Electronics Engineering Technicians

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About the Job

Lay out, build, test, troubleshoot, repair, and modify developmental and production electronic components, parts, equipment, and systems, such as computer equipment, missile control instrumentation, electron tubes, test equipment, and machine tool numerical controls, applying principles and theories of electronics, electrical circuitry, engineering mathematics, electronic and electrical testing, and physics. Usually work under direction of engineering staff.

It is also Called

  • Automation Technician
  • Calibration and Instrumentation Technician
  • Calibration Laboratory Technician
  • Certified Control Systems Technician
  • CNC Programmer (Computer Numerical Control Programmer)
  • Computer Engineering Technician
  • Controls Technician
  • Developmental Electronics Assembler
  • Digital Technician
  • Drafting Technician

What They Do

  • Survey satellite receival sites for proper signal level or provide technical assistance in dish location or installation, transporting dishes as necessary.
  • Write computer or microprocessor software programs.
  • Develop or upgrade preventative maintenance procedures for components, equipment, parts, or systems.
  • Fabricate parts, such as coils, terminal boards, or chassis, using bench lathes, drills, or other machine tools.
  • Build prototypes from rough sketches or plans.
  • Design basic circuitry and draft sketches for clarification of details and design documentation under engineers' direction, using drafting instruments or computer-aided design (CAD) equipment.
  • Maintain working knowledge of state-of-the-art tools or software by reading or attending conferences, workshops, or other training.
  • Provide user applications or engineering support or recommendations for new or existing equipment with regard to installation, upgrades, or enhancements.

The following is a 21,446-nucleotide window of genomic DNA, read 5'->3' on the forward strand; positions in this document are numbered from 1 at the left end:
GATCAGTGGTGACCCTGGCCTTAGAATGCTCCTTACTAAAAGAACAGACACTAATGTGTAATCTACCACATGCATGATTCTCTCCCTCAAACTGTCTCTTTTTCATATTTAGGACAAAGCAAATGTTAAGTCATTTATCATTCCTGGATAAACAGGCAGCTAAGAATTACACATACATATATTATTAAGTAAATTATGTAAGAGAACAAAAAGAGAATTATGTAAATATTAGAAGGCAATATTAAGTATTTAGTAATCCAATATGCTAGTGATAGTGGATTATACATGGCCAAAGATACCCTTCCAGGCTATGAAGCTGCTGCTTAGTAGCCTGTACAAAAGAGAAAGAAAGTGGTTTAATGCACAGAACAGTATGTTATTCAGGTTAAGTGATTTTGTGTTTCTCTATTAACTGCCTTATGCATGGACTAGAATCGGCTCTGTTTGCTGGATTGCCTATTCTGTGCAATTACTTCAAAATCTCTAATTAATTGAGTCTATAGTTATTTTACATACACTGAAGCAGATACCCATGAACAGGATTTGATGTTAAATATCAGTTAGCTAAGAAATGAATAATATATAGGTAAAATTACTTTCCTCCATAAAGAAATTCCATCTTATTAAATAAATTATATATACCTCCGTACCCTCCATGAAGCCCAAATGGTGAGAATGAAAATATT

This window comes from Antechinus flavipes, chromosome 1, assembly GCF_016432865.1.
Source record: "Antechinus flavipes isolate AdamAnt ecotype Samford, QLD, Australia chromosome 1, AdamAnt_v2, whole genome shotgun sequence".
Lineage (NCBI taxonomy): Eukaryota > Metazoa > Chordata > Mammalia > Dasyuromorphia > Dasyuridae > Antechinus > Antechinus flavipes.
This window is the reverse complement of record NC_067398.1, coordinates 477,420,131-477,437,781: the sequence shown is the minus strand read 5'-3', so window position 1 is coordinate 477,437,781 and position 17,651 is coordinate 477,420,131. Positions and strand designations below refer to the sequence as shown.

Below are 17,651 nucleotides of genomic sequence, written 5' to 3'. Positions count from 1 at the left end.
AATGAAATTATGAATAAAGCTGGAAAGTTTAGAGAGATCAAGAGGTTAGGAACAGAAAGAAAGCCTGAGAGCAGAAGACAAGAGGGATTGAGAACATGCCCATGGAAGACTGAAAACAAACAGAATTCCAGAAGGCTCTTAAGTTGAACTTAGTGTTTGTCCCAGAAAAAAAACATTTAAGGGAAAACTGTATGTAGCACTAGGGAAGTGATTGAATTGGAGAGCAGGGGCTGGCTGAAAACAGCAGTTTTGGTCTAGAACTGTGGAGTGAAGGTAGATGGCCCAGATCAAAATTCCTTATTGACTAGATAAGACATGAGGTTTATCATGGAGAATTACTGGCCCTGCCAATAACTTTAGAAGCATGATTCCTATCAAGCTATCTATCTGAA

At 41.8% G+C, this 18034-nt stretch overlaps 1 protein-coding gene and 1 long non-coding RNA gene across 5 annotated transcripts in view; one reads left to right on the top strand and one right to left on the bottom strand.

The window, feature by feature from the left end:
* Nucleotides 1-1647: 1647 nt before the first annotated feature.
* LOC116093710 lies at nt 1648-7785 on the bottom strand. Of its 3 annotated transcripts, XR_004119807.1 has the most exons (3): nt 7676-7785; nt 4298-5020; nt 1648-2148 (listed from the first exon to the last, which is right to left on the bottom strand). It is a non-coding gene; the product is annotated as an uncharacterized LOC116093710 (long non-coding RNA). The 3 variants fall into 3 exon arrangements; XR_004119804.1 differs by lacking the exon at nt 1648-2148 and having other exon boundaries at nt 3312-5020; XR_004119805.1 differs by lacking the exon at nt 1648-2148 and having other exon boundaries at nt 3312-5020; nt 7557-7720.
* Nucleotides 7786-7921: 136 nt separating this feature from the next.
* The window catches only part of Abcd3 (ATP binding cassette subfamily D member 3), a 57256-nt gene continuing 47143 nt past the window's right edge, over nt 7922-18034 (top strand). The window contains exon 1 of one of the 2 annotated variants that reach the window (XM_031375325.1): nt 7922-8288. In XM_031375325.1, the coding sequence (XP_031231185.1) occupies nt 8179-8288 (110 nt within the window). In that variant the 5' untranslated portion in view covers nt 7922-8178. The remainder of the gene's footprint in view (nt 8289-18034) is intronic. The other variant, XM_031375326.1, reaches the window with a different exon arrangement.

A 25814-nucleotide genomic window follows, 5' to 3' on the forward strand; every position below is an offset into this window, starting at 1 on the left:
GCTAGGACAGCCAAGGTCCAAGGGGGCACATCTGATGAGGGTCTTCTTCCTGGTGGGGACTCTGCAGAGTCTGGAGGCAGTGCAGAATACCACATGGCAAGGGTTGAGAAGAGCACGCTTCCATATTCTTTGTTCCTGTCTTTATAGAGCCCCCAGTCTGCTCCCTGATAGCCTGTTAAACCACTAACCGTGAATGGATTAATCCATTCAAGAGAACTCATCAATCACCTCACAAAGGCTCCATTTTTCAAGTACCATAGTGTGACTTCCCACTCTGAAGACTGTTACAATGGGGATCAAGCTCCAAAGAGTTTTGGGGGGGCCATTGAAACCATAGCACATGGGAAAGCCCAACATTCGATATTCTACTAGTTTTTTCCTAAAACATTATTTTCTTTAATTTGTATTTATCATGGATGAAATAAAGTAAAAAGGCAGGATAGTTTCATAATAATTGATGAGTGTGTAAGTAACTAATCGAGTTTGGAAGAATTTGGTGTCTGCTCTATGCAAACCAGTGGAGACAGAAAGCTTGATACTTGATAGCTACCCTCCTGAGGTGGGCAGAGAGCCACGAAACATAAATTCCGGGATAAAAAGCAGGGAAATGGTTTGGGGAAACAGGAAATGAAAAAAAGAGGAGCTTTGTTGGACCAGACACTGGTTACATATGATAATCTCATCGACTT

• Research equipment or component needs, sources, competitive prices, delivery times, or ongoing operational costs.
  • Procure parts and maintain inventory and related documentation.

Interests

People who work in this occupation generally have the interest code: RI.

This means people who work in this occupation generally have Realistic interests, but also prefer Investigative environments.

Work Values

People who work in this occupation generally prize Relationships, but also value Support and Working Conditions in their jobs.

Things They Need to Know

  • Engineering and Technology - Knowledge of the practical application of engineering science and technology. This includes applying principles, techniques, procedures, and equipment to the design and production of various goods and services.
  • Computers and Electronics - Knowledge of circuit boards, processors, chips, electronic equipment, and computer hardware and software, including applications and programming.
  • Design - Knowledge of design techniques, tools, and principles involved in production of precision technical plans, blueprints, drawings, and models.
  • Customer and Personal Service - Knowledge of principles and processes for providing customer and personal services. This includes customer needs assessment, meeting quality standards for services, and evaluation of customer satisfaction.
  • Mechanical - Knowledge of machines and tools, including their designs, uses, repair, and maintenance.

Things They Need to Be Able to Do

  • Reading Comprehension - Understanding written sentences and paragraphs in work related documents.
  • Complex Problem Solving - Identifying complex problems and reviewing related information to develop and evaluate options and implement solutions.
  • Critical Thinking - Using logic and reasoning to identify the strengths and weaknesses of alternative solutions, conclusions or approaches to problems.
  • Active Listening - Giving full attention to what other people are saying, taking time to understand the points being made, asking questions as appropriate, and not interrupting at inappropriate times.
  • Speaking - Talking to others to convey information effectively.
  • Troubleshooting - Determining causes of operating errors and deciding what to do about it.
  • Monitoring - Monitoring/Assessing performance of yourself, other individuals, or organizations to make improvements or take corrective action.

Education Required

Most occupations in this zone require training in vocational schools, related on-the-job experience, or an associate's degree.

LMI Region

Wages

In 2012, the average annual wage in New Jersey was $61,080 with most people making between $37,250 and $88,720

Outlook

0.00%
avg. annual growth

During 2008, this occupation employed approximately 3,450 people in New Jersey. It is projected that there will be 3,050 employed in 2018.

This occupation will have about 0 openings due to growth and about 70 replacement openings for approximately 70 total annual openings.